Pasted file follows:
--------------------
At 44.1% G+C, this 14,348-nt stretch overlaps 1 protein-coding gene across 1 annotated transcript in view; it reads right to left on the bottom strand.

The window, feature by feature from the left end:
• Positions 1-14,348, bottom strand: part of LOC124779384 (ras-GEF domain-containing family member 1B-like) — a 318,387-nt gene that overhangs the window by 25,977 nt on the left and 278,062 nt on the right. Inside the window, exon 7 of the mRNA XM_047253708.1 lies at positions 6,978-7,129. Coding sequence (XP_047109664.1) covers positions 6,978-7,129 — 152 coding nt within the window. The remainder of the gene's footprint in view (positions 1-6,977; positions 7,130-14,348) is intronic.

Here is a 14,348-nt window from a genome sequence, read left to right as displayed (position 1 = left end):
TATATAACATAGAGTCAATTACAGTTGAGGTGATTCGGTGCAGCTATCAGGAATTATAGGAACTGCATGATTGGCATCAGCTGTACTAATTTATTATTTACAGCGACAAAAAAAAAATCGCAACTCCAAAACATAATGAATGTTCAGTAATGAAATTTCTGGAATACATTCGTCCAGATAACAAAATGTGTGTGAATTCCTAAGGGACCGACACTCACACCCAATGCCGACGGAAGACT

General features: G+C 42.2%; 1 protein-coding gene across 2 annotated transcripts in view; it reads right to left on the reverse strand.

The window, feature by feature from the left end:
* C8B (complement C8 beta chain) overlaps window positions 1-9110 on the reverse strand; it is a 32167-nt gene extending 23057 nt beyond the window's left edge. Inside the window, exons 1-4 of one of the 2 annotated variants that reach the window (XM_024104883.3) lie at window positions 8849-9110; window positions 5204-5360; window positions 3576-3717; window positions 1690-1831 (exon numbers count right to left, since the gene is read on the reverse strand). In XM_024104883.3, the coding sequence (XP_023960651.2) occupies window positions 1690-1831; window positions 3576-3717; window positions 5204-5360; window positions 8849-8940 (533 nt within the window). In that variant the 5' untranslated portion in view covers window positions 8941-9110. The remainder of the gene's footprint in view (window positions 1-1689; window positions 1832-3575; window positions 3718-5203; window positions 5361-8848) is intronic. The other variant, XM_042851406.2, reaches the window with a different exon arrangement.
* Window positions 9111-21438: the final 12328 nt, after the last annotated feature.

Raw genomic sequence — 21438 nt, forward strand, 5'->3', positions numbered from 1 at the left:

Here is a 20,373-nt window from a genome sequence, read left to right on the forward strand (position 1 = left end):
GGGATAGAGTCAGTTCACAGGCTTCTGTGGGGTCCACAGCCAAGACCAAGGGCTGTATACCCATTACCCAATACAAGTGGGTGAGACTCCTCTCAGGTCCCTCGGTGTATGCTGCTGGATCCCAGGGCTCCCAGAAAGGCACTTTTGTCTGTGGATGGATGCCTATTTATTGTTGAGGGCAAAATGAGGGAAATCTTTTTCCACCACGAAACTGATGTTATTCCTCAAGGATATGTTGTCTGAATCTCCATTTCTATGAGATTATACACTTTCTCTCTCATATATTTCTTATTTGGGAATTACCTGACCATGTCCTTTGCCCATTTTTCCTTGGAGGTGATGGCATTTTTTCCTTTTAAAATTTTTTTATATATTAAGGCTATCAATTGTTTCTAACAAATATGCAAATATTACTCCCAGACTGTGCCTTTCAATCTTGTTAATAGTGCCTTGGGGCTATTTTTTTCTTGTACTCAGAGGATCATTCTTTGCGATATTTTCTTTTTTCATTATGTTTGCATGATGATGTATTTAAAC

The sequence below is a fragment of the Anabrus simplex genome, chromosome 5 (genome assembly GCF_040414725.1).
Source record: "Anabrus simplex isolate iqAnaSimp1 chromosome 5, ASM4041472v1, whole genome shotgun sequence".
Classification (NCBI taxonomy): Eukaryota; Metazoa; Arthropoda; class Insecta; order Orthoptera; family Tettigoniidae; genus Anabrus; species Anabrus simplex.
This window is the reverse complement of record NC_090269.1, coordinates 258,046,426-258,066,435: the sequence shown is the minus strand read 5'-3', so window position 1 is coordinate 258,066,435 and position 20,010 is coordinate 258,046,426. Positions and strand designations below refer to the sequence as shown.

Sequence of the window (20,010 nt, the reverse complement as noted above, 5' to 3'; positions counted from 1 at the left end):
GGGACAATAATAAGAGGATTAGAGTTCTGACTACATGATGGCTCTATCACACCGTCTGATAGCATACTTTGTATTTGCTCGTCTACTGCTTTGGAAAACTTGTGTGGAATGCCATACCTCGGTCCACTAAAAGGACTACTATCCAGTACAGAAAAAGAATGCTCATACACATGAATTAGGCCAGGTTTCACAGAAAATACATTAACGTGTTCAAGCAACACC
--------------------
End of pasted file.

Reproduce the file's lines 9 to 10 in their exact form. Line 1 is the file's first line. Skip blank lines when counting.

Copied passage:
* Window positions 9111-21438: the final 12328 nt, after the last annotated feature.

Raw genomic sequence — 21438 nt, forward strand, 5'->3', positions numbered from 1 at the left: